After reading the last two NBRC bulletins and after reviewing the rules for NBRC kit competitions. I would like to offer the membership the following for their consideration. The performance and development of the true Birmingham Roller is very often misunderstood and hopefully I can shed some light of this subject.Kit flying competitions should measure the abilities of the fancier. To carefully release a given number of birds, see them mount, maintain a tight grouping and perform in unison is a credit to the fancier that trained them. Hopefully this kind of quality management will allow the individual champion to reveal itself in time.
In his copious writings, Bill Pensom was quite zealous in his endeavor to raise the standards of the individual fancier by pointing out the distinction between the mediocre performer and the true spinning champion. In fact, Bill did not feel that bird’s of- lesser spinning ability should be called Birmingham Rollers at all but should be called tumblers. Well, there is quite a large area of gray between a champion spinner and a tumbler and this area is the source of most confusion. I grew up and spent many hours with Bill Pensom and can tell you that not every bird that was called a Birmingham Roller was a champion. In an article by Ray Perkins in June of 1942, Ray quotes Bill and says, "to be worthy of the designation of- Birmingham Roller, that the bird should roll straight down - like a falling ball with inconceivable rapidity."
In-my years of experience I can find no fault with this description for the Birmingham Roller. Ray further quotes Bill and says that at the axis of the rolling bird a small hole can be seen, and when visible is the mark of the champion performer. I feel that Ray has clearly marked the distinction between the true Birmingham Roller". I have bred and seen many birds that fit the description of the true Birmingham Roller, but only a few that can be called champions. The reason for this should he obvious, the small hole is simply not visible when the bird is properly viewed from the side.
This brings me to the point of the article. The NBRC rules for competition state that every bird in the kit of twelve MUST show the hole from the side. This is an admirable standard, but I have been flying rollers for just less than 30 years, and I have never flown twelve birds in' the same kit that could show the small hole from the side at the same time. I watched Bill Pensom's kits literally hundreds of times and when a bird showed the small hole it was practically a local event. I fear that the NBRC rule gives the impression that rollers that show the small hole are fairly commonplace.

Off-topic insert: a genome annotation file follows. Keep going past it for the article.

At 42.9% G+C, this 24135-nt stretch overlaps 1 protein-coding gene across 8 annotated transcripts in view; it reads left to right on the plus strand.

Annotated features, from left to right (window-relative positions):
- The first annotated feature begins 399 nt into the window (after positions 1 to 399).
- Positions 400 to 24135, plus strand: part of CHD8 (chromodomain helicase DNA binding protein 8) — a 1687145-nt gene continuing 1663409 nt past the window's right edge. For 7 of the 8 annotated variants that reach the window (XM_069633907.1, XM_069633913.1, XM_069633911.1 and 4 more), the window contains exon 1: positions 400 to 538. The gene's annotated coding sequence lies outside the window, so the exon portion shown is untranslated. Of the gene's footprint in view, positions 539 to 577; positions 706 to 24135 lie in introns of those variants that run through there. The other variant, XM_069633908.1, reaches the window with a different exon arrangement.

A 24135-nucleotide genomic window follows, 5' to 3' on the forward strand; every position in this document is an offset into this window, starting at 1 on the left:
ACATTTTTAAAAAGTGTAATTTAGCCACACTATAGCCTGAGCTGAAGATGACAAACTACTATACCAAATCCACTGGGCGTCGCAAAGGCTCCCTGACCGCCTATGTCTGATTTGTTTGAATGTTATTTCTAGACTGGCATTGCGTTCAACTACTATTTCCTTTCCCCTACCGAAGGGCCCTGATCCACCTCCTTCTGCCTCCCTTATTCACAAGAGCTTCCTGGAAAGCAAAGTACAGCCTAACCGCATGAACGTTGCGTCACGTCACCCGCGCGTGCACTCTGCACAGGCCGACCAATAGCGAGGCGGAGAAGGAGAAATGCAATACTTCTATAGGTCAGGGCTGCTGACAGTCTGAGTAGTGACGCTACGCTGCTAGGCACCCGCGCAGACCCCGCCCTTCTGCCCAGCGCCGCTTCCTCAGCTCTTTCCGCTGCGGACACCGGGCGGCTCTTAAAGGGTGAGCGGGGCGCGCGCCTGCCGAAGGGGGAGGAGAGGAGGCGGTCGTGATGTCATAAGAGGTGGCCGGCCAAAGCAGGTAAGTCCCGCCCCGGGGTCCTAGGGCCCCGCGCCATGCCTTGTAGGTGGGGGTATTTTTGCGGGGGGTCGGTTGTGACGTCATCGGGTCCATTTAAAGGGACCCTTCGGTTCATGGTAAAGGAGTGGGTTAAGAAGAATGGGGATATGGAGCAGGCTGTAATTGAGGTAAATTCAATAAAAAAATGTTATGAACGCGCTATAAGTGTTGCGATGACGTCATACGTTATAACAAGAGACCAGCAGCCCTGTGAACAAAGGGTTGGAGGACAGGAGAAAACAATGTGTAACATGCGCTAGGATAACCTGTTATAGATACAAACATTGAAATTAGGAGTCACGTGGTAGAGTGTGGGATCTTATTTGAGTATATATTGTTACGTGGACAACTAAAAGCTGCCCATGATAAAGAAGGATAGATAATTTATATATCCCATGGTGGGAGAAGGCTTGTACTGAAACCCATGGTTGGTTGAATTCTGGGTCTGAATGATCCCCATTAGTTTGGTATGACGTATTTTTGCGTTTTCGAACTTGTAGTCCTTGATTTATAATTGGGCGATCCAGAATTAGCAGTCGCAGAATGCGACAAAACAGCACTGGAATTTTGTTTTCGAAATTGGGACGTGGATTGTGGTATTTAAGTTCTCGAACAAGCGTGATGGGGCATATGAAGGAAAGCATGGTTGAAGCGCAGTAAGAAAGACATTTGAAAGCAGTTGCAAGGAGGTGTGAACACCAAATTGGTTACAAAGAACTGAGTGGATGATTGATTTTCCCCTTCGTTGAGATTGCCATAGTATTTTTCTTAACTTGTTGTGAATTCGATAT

It is possible that in the world's best roller lofts that birds that can spin and do deserve the title of Birmingham Roller are commonplace, but birds that show the small hole, i.e. Champions, are not. I feel this -rule forces the novice and the judge to see something that simply isn't there. If the novice sees a bit of daylight thru a fairly rapid spin he will think he is seeing what is termed the small hole. I have seen hundreds of birds that show some daylight through the spin, but this is not the small hole.
Only the most extreme examples of high velocity spinning coupled with perfect type will reveal it. Further, when a bird does show the small hole, who is in a proper vantage point to see it? I can unequivocally state that there will never be a time in history when twelve birds will roll in perfect style, show the small hole, and the judge of such an event will be in a position to guarantee that every bird did in fact show the hole. To watch a roller flying at 300 or 400 feet in a kit, and to properly see the small hole you would have to be at 300 feet yourself. The times that I have been in the proper vantage point to see it have been very rare -indeed.
In 1972, Bill McRae and I had the pleasure to visit a fancier in the Black Country of the Midlands of England where our birds originated. Mr. Norman Pearson was our host, an4 he did indeed have a most unusual loft location. His loft was right on the edge of a 200 feet cliff and had he owned a bird that showed the small hole on that day we surely would have seen it because the birds literally flew at eye level and yet were more than 200 feet in the air. To state it one more time, you cannot see the small hole even when it is there if you are 300 feet or more directly underneath the kit when it attempts a full turn.
In my earlier days as an NBRC member it was the practice of the club to score a full turn for young-bird kits when every member of the kit (20) performed in unison regardless of the quality or extent of performance. This is not adhered to in England and I feel it is to their detriment. Requiring young birds to spin in order to score towards a turn forces competitors to cultivate early developing rollers This, of course, is not in the best interest of the breed when it is common knowledge that the best spinners develop later in life. Old bird competitions are another matter.
In conclusion, I would like to caution the novice fancier not to look too hard for the small hole. Look instead for extreme velocity in the spin and study the body type of those individuals that appear to spin the highest number of revolutions per second. The appearance of extreme velocity is less deceiving to the eye than the search for the small hole. When you DO have a bird that shows the small hole and when you are in the proper vantage point to see it, you will.